Thursday, April 13, 2006

Response to Harshad Oak - Staying Alive in Software Jobs

Harshad makes a strong case for software companies and employees to wake up before too much damage is done to bodies and minds of these young professionals. Staying Alive in software.

I agree with him on most counts. Where I disagree with him is that he makes it out to be us vs. them. Who is "Them"? The leaders of the software companies.

Let me hold the lamp (before the oil runs out) to what IT has done to India:

1. It has put India on the world map. It was there, but no one noticed it earlier, except as a former colony.
2. It has made Indians believe in themselves.
3. It has given millions of young people a better standard of living, allowing them to dream things that would not have been possible before. I ask, how many students in 1980 would have hoped to have a car at 25? Visit other countries at 25? Shake hands and stand tall with the rest of the world? Only a handful from IITs. Now, everybody has the opportunity.
4. It has increased the importance of getting a good education.

Let me specifically answer some of Harshad's points:

>"Working 12+ hours aday and 6 or even 7 days a week is more the rule than the exception."
Do you know why this is so? As with any complex issue, there are multiple facets.
1. Most of these people do NOT spend all the 12-14 hours working. In fact they take work breaks between tea. Anybody honest enough would admit so.
2. Competition is making all of us agree to insane contracts. Feeding the belly will anytime take priority over "work-life" balance. However, I do agree with Harshad that some of us do this to justify our salaries. But many times, we don't have a choice.
3. We are not good at estimates. Any task that actually takes 200 hours, we estimate it as 150 hours thinking that the customers will ridicule it. We also do not have the skills to communicate our concerns in a rational and convincing manner.

>"The reason I feel this culture has emerged, is the servile attitudeof the companies."
After almost 60 years of independence, we have not lost the colonial mentality. We also have taken Gandhi's "Customer is God" too far. God is not biased and is not out to take advantage of us.

>"Has anyone in India ever worked on a project that wasn’t“extremely critical”?"
Try telling any team that the project is not very important or critical to the customer. Motivation levels drop down and people become complacent. I am sorry to say this, but we generally cannot work in a disciplined manner unless a sword hangs over us.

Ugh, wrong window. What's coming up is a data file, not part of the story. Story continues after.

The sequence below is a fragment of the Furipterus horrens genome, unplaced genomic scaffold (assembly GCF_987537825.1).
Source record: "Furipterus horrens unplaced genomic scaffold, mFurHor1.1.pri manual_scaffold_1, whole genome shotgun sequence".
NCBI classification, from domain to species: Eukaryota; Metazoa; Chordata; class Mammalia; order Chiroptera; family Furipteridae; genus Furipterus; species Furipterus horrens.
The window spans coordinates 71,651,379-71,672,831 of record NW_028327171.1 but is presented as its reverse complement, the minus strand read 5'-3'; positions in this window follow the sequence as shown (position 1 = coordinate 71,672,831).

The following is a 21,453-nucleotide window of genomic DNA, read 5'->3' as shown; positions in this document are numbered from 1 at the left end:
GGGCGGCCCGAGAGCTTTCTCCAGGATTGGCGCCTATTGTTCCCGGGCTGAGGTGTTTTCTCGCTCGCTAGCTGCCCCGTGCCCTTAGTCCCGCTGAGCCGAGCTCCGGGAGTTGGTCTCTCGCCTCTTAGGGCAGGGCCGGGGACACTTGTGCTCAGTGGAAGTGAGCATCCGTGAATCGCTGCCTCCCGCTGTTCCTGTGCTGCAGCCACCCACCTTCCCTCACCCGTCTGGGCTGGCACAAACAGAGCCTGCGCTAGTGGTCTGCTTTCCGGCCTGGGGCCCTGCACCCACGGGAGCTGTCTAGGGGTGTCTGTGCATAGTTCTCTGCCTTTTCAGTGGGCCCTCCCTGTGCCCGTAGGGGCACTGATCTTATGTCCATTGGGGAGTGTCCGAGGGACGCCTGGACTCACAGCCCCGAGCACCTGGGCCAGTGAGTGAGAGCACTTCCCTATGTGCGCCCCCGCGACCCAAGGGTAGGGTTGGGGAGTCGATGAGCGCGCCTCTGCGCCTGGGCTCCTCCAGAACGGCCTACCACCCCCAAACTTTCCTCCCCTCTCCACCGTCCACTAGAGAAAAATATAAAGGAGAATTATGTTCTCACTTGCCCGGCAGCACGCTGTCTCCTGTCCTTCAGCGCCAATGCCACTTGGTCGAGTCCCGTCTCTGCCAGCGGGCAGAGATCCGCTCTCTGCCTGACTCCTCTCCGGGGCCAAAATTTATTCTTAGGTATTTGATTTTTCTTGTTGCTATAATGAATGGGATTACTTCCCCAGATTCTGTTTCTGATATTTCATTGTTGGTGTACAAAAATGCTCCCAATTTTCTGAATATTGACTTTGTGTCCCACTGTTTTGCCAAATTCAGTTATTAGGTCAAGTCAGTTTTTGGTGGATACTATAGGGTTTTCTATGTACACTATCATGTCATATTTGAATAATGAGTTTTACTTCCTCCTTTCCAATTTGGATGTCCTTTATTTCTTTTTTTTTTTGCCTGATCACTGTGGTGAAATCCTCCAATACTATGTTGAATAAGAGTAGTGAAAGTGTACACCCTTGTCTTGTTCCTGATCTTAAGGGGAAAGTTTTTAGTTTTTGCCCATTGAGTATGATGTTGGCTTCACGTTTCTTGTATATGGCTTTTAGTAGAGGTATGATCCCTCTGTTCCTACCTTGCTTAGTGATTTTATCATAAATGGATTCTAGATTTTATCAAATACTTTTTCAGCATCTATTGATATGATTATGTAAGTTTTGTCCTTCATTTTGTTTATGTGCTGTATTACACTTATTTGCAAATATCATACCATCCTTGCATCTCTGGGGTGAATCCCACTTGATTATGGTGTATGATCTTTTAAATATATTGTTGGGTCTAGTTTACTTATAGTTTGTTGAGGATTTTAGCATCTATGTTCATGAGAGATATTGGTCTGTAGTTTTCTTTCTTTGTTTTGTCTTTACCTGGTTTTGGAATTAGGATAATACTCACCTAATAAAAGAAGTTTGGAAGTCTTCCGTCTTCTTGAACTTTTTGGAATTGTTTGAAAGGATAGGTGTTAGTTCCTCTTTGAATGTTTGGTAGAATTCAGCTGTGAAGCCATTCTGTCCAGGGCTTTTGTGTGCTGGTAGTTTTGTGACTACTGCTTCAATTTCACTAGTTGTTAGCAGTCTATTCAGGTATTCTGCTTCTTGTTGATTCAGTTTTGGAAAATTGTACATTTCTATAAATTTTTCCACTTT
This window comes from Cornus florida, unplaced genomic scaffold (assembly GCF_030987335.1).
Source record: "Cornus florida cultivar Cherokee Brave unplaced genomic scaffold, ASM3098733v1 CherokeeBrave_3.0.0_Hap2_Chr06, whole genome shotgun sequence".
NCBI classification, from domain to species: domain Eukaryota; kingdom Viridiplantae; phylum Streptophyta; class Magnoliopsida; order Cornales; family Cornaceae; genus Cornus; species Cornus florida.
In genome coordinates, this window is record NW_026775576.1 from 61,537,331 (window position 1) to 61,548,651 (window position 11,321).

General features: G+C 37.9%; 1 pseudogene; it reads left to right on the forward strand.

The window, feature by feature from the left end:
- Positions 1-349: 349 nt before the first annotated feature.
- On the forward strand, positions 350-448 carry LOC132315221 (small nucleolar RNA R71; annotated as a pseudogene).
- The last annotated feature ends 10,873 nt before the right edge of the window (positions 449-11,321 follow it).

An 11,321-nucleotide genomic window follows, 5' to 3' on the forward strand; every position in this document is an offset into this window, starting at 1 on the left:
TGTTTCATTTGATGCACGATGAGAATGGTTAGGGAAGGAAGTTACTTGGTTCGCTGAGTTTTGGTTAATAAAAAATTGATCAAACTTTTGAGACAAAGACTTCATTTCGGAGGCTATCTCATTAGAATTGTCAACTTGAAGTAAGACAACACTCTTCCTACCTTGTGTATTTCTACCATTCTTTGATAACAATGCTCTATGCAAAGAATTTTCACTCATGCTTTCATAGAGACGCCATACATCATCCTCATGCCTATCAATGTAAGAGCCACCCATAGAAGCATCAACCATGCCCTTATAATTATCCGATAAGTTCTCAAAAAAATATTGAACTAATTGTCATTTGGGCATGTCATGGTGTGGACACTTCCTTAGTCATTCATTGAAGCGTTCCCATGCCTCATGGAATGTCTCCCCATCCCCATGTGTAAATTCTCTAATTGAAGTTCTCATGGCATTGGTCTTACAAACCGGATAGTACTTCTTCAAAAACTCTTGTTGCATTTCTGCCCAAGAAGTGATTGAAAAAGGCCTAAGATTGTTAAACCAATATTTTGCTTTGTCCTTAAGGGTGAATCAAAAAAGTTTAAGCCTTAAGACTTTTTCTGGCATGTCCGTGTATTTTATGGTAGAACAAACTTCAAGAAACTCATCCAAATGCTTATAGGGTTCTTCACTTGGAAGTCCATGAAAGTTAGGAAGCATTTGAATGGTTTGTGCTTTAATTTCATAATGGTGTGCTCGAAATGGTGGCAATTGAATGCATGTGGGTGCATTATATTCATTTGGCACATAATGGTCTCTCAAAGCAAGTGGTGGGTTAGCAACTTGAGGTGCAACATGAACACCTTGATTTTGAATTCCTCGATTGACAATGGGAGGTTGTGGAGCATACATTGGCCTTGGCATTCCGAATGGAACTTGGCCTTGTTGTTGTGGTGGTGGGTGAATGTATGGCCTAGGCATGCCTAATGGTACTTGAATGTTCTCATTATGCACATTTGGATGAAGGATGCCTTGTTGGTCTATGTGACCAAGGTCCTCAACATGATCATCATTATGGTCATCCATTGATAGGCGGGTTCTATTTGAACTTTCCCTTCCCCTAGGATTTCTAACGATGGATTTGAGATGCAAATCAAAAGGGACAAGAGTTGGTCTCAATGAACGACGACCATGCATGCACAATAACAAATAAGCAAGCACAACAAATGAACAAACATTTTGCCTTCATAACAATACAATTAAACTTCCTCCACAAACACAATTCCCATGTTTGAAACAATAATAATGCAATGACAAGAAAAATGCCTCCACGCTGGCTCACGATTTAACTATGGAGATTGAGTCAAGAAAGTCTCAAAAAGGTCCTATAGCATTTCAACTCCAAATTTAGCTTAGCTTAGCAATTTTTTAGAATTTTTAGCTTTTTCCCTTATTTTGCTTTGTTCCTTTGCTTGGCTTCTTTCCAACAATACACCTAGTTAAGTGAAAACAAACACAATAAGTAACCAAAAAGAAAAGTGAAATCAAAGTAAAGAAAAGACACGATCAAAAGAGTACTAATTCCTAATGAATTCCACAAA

>"How many Indians in India are thought leaders in their software segment? - Very few
How much software innovation happens in India? - Minimal"

Both these questions are related. Indians as an cultural entity hate to take risks. Security is our primary concern. We are more concerned with keeping our jobs rather than innovating. We, like the Japanese, are experts in applying old thoughts in new situations, rather than creating new thoughts. "Whats in it for me? Can I see results today, tomorrow, this week?" is our concern.
Hmm. Another post is brewing on the similarities in older cultures - the need not to change or innovate.

I must say that I strongly agree with what Harshad proposes to change the culture. We cannot remain outside the system and criticize it. We have to change the system by being a part of it. If we are enterprenuers, we have to do R&D; If we are senior managers, we have to say no to insane deals; If we estimate, we should not accept below the belt estimates. Its upto us to effect the change, not to some great leader who sits in the tower.


Blogger c2c said...

Sridhar - Good post and interesting blog. I came following a link from DesiPundit. I agree with most of your observations. Software has done a lot of good to the 'India' brand. However, I still feel we're not thinking big, say, like China does. To change the passive/servile attitudes of our engineers and to foster creativity, we need to make a concerted effort at the primary and high school level and encourage students to think outside the box and take responsibility for their lives. Keep up the good work. Do visit my blog if you get a chance.

April 14, 2006 1:37 AM  
Blogger megha said...

Hey Sridhar..It's really an intersing post. Glad I came across your blog..Actually I got an article wriiten by DesiPundit about srviving in a software arena as a forward through mail, which stimulated my senses that I googled my way to his blog..I didn't land up in his blog, but came across urs..

I couldn't agree with u more in the slave like mentalities we have retained as an aftermath of the 200 years of British rule...

Kudos to ur article...I'm all with u on this one.

May 25, 2006 11:09 AM  

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